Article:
Stevie Nicks' first album in 10 years is easily her strongest solo effort since "Bella Donna" in 1981. "In Your Dreams" is strikingly versatile, covering love and politics, dreams and poems, rock and pop. Props to producer Dave Stewart of Eurythmics and to Nicks for inviting ex-beau Lindsey Buckingham to play on "Soldier's Angel" and for recording "Secret Love," which she wrote during Fleetwood Mac's "Rumour" period. Nicks is so proud of this new album that she's willing to play outdoors in her witchy wardrobe in the heat of the summer. Read an interview with the Fleetwood Mac siren in Monday's Variety section. (7:30 p.m. Wed., Mystic Lake Casino amphitheater, $33-$46.)

Star Tribune (Minneapolis)
August 18, 2011

STEVIE NICKS Live in Atlanta... Included "For What It's Worth" Video

Stevie's show went off without a hitch last night in Atlanta at Chastain Amphitheatre... Atlanta was originally scheduled for Monday night but because of medical reasons it was postponed until Wednesday which sadly meant cancelling Indianapolis.  We later found out that it was Stevie's vocal chords that were sore... Not so much from the singing but from talking.  She had been doing a lot of press lately and being the chatty person that she is... she just over did it a bit.  So that coupled with being on tour, just wore her voice down... So she obviously was advised to take a few days rest, which she did...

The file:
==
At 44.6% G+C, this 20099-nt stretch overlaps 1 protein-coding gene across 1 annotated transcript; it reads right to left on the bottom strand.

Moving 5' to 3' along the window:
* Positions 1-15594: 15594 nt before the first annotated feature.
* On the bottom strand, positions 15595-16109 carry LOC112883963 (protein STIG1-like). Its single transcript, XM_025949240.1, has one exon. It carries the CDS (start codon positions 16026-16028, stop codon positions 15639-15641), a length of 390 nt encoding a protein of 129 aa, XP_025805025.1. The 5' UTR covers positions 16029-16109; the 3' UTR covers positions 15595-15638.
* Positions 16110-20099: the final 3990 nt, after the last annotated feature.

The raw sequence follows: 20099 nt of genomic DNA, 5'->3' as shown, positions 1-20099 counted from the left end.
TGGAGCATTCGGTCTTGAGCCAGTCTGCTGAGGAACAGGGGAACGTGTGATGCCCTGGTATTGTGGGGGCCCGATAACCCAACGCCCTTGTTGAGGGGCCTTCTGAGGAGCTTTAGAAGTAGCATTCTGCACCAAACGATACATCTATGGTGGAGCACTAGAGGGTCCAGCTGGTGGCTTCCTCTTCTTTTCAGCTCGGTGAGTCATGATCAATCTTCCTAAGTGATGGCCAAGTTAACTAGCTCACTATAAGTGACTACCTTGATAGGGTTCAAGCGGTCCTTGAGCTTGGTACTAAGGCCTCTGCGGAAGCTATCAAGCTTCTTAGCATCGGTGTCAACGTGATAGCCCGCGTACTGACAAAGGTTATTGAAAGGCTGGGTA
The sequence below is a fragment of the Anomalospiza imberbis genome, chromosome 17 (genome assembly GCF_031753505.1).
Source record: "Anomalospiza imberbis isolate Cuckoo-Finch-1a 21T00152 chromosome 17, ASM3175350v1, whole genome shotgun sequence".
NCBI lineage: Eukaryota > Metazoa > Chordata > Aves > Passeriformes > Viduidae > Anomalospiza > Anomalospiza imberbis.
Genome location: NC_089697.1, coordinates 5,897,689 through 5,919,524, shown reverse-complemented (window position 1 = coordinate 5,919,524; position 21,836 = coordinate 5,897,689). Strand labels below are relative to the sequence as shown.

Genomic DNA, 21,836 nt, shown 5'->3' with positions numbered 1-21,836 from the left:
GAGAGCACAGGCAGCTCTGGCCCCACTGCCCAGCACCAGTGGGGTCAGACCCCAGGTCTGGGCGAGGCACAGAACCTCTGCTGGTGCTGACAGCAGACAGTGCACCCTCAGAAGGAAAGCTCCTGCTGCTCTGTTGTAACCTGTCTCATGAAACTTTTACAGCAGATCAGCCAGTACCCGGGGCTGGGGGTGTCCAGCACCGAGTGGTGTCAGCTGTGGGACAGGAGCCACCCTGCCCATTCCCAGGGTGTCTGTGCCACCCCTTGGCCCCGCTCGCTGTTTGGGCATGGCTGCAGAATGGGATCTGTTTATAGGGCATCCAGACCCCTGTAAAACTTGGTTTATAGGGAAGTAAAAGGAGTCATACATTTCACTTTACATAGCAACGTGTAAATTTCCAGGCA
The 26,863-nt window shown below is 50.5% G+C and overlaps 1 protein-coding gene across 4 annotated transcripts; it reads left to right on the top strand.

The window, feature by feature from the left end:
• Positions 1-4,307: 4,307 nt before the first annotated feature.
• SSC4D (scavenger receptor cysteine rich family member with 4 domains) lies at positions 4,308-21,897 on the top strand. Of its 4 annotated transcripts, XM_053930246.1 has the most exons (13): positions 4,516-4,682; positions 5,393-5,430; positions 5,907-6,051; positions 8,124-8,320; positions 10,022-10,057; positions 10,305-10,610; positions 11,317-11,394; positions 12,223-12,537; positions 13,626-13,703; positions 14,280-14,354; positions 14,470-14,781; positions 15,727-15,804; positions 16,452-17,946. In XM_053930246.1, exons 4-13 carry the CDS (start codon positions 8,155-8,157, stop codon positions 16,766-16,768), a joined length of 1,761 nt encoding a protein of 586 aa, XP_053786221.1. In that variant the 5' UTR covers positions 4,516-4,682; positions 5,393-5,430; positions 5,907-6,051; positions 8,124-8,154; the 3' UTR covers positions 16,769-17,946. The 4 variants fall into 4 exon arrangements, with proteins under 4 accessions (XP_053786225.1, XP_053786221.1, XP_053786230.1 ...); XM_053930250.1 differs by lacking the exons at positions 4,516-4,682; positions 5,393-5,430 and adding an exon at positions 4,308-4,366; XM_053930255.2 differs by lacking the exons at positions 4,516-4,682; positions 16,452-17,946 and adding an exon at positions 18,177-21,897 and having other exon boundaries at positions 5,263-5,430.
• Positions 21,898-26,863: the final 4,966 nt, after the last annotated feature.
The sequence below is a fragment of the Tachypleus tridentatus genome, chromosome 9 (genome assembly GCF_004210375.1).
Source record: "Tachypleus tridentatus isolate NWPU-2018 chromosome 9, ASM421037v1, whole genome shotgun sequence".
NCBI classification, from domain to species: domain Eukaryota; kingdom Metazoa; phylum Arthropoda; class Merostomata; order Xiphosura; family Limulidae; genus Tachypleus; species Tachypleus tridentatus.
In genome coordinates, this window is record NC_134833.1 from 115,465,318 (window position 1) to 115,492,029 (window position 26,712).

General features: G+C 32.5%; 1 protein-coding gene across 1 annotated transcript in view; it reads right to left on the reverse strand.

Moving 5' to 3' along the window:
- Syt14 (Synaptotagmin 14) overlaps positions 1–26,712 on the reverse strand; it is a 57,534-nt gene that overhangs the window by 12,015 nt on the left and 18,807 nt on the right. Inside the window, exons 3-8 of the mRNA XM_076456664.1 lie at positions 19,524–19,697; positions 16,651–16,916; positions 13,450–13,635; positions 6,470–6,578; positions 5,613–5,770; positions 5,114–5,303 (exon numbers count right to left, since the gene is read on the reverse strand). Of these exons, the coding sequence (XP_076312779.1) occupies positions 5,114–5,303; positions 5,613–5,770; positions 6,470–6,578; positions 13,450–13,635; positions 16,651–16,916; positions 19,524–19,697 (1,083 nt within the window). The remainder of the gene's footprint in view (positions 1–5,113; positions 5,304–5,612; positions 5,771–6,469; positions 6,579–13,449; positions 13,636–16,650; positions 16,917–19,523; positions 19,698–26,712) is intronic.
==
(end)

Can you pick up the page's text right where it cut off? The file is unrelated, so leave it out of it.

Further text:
She spoke early in the show about how she had been on vocal rest due to press she had been doing for the new album... According to reports you could hear it in her speaking voice a little, but her singing voice was spot on!  The setlist remained intact from Woodlands on August 13th.  Two songs in total have been dropped since the beginning of the tour.. Sorcerer and unfortunately the lead track from her new album "In Your Dreams".  But with the ever popular Landslide back in the set and Leather and Lace, which hasn't been around in years... It's all good.  A noticeable change in the wardrobe department, Stevie ended the night in the white top she had been wearing beginning with Edge of Seventeen, but on this night she left out the white dress.